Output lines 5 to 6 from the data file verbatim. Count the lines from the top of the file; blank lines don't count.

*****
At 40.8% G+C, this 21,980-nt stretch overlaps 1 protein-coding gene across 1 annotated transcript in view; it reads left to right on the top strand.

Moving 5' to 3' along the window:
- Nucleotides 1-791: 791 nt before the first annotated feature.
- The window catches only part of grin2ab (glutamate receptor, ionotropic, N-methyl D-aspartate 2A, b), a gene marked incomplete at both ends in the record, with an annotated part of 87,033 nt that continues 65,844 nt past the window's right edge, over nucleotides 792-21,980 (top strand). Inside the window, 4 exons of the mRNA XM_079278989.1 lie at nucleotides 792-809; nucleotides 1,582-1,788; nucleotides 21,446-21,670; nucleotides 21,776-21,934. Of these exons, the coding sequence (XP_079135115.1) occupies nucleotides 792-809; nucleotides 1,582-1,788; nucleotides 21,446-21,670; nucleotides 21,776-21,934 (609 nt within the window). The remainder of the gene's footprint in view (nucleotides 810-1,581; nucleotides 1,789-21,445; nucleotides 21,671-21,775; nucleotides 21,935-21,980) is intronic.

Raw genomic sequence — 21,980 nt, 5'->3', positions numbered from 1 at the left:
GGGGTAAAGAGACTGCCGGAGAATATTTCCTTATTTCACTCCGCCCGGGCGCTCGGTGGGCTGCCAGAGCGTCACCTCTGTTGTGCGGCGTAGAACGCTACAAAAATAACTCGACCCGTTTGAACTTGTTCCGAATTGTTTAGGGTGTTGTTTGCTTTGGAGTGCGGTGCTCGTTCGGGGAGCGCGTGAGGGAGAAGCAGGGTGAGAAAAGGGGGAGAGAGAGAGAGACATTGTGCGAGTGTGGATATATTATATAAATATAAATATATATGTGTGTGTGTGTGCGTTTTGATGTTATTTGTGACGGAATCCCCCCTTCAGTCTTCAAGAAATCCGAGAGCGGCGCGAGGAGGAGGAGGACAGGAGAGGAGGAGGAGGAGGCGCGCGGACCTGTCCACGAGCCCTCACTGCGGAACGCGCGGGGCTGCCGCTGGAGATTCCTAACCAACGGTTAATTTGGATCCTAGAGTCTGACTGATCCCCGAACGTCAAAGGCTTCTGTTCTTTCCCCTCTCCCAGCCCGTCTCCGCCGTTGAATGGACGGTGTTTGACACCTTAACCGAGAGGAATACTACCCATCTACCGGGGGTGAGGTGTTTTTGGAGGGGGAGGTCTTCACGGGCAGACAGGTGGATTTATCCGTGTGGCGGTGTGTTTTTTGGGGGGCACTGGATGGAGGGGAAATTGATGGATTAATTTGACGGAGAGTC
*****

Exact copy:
Raw genomic sequence — 21,980 nt, 5'->3', positions numbered from 1 at the left:
GGGGTAAAGAGACTGCCGGAGAATATTTCCTTATTTCACTCCGCCCGGGCGCTCGGTGGGCTGCCAGAGCGTCACCTCTGTTGTGCGGCGTAGAACGCTACAAAAATAACTCGACCCGTTTGAACTTGTTCCGAATTGTTTAGGGTGTTGTTTGCTTTGGAGTGCGGTGCTCGTTCGGGGAGCGCGTGAGGGAGAAGCAGGGTGAGAAAAGGGGGAGAGAGAGAGAGACATTGTGCGAGTGTGGATATATTATATAAATATAAATATATATGTGTGTGTGTGTGCGTTTTGATGTTATTTGTGACGGAATCCCCCCTTCAGTCTTCAAGAAATCCGAGAGCGGCGCGAGGAGGAGGAGGACAGGAGAGGAGGAGGAGGAGGCGCGCGGACCTGTCCACGAGCCCTCACTGCGGAACGCGCGGGGCTGCCGCTGGAGATTCCTAACCAACGGTTAATTTGGATCCTAGAGTCTGACTGATCCCCGAACGTCAAAGGCTTCTGTTCTTTCCCCTCTCCCAGCCCGTCTCCGCCGTTGAATGGACGGTGTTTGACACCTTAACCGAGAGGAATACTACCCATCTACCGGGGGTGAGGTGTTTTTGGAGGGGGAGGTCTTCACGGGCAGACAGGTGGATTTATCCGTGTGGCGGTGTGTTTTTTGGGGGGCACTGGATGGAGGGGAAATTGATGGATTAATTTGACGGAGAGTC